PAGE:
Open Source Software

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How and Why IT User Companies Sponsor Open Source

Abstract: Open source is not only a type of software, it is also a novel development and inter-firm collaboration model. IT user companies can use this collaboration model to counter increasing costs and undesired vendor lock-in. An increasing number of IT user companies in various industries are sponsoring open source and are creating open source user foundations to achieve these goals. This talk introduces the concept of open source user foundations and, using current examples, explains how existing IT user companies are working towards the goal of better controlling their IT destiny.
http://dirkriehle.com/wp-content/uploads/2009/05/stock-talks.pdf



The Single-Vendor Commercial Open Source Business Model

Open source is changing how software is built and how money is made. Software firms have found that open source can be used as a disruptive business strategy to win new or existing markets.
Commercial software vendors employing open source strategies need to understand new revenue models and follow a new intellectual rights practice. Most importantly, vendors need to learn new skills of open source community engagement and management. This talk explains the single-vendor commercial open source business model, including dual-licensing and the open core model. The talk explains business processes, business functions, best practices and how they form a coherent whole to win in the market place.
Abstract (500 characters): Open source is changing how software is built and how money is made.
Software firms have found that open source can be used as a disruptive business strategy to win new or existing markets. This talk explains the single-vendor commercial open source business model, including dual-licensing and the open core model. The talk explains business processes, business functions, best practices and how they form a coherent whole to win in the market place.


Open source has become commercial. With commercial interests, it has become important to understand how for-profit entities steer or control projects in support of their business model. First, this talk describes the main control points and steering mechanisms in open source software projects. Next, it summarizes the main open source business models and their benefits. Finally, it describes patterns of combining and utilizing control points and steering mechanisms in support of these business models.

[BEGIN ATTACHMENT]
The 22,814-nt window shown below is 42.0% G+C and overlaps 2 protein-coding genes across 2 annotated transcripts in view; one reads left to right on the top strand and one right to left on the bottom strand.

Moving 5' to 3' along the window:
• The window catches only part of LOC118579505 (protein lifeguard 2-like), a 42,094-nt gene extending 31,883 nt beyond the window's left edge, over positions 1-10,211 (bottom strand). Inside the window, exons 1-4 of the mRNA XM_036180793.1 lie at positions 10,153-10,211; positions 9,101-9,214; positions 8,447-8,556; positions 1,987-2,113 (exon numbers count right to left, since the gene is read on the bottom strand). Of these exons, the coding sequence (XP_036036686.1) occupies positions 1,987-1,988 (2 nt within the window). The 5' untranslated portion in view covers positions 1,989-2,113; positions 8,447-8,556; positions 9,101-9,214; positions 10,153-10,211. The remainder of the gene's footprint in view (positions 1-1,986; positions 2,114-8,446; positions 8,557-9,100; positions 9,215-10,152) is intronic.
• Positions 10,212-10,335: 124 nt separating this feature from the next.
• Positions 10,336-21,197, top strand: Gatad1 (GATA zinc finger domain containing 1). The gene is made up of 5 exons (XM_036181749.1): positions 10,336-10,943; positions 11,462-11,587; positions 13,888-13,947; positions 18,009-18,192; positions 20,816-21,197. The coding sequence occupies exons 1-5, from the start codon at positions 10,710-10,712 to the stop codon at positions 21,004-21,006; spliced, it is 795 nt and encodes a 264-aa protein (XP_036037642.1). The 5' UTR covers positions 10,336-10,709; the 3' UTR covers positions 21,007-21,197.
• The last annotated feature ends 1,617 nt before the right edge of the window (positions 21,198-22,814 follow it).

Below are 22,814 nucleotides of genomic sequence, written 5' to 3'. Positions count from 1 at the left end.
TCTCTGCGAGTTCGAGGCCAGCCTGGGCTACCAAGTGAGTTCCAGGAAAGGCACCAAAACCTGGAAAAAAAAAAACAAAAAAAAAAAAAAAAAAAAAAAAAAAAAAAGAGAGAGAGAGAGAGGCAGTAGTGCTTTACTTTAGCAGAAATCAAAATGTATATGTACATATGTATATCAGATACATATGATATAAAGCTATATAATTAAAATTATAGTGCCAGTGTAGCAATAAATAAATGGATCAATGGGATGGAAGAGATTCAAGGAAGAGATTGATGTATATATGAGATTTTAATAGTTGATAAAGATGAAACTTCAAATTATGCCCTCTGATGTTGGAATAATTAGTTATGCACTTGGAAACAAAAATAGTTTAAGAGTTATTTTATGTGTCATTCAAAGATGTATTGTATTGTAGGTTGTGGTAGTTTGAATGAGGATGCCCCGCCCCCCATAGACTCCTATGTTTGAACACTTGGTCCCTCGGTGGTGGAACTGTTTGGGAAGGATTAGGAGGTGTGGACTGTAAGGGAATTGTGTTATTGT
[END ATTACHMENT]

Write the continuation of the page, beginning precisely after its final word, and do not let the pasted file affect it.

The Profit in Funding Open

Open source serves a purpose for the company sponsoring it.

1) Win sales more easily (the single-vendor open source business model). Here, a for-profit software vendor open sources some or all of its software to get potential customers to use the software. Once the customer realizes they need warranties and services, the vendor will already be known to the customer, have created trust, and is more likely to win in a competitive sales situation.

The canonical example is MySQL the company, with the product of the same name. By providing its database to the world for free, MySQL was able to get its foot in the door in an otherwise highly conservative market. This foot in the door helped MySQL to sell more effectively by building on the early trust it had gained. MySQL was bought by Sun Microsystems for $1B.

2) Prevent a monopolist from taking the market (open source developer foundations). Here software vendors join forces to build a viable alternative to the software of a budding monopolist. They create an open source (developer) foundation, because it has proved to be a well-working tool for working together effectively, establishing good project governance, and managing conflicts of interest.

An example is the OpenStack Foundation. Amazon has been leading the charge in cloud computing, trailed only by Google and Microsoft, with everyone else being left behind. OpenStack is an attempt by everyone but Amazon to build software that can run data-centers of any size, irrespective of capitalization of the provider. This way, there will be viable alternatives to an otherwise dominant Amazon.

3) Take charge of your software destiny (IT user foundations). Here, users of software join forces to sponsor the development of a viable alternative to the software of their current software supplier. They create an IT user foundation (consortium), similar to how software vendors join forces to create a developer foundation.

An example is the OpenKonsequenz consortium of energy companies that I helped found. Through the open source software this consortium sponsors, its member will be able to avoid or keep down license fees, innovate faster than possible before, and procure services from suppliers of their choice.

http://dirkriehle.com/2015/10/16/another-take-on-explaining-open-source-business-models/